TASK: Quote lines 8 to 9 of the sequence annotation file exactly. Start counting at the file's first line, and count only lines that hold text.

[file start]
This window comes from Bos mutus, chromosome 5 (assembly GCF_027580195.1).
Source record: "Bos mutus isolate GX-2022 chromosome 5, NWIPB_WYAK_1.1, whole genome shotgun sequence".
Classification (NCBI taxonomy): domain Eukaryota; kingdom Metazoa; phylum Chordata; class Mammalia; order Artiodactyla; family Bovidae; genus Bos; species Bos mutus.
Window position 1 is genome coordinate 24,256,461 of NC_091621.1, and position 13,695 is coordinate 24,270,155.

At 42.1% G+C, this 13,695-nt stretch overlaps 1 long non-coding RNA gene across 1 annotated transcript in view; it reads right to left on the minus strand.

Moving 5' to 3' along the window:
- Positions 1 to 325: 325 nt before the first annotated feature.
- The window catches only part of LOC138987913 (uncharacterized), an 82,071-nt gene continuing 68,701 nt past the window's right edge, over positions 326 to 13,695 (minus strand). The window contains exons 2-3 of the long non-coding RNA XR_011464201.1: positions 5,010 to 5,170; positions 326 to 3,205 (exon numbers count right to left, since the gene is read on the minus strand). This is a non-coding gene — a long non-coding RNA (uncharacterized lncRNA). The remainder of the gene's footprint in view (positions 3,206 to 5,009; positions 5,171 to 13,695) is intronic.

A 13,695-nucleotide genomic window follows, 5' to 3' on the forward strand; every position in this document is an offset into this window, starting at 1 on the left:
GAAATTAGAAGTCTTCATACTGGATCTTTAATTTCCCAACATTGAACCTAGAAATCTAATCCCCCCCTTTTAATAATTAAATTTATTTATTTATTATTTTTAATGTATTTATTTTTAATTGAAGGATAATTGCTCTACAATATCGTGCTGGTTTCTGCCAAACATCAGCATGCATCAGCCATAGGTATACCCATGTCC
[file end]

- The window catches only part of LOC138987913 (uncharacterized), an 82,071-nt gene continuing 68,701 nt past the window's right edge, over positions 326 to 13,695 (minus strand). The window contains exons 2-3 of the long non-coding RNA XR_011464201.1: positions 5,010 to 5,170; positions 326 to 3,205 (exon numbers count right to left, since the gene is read on the minus strand). This is a non-coding gene — a long non-coding RNA (uncharacterized lncRNA). The remainder of the gene's footprint in view (positions 3,206 to 5,009; positions 5,171 to 13,695) is intronic.

A 13,695-nucleotide genomic window follows, 5' to 3' on the forward strand; every position in this document is an offset into this window, starting at 1 on the left: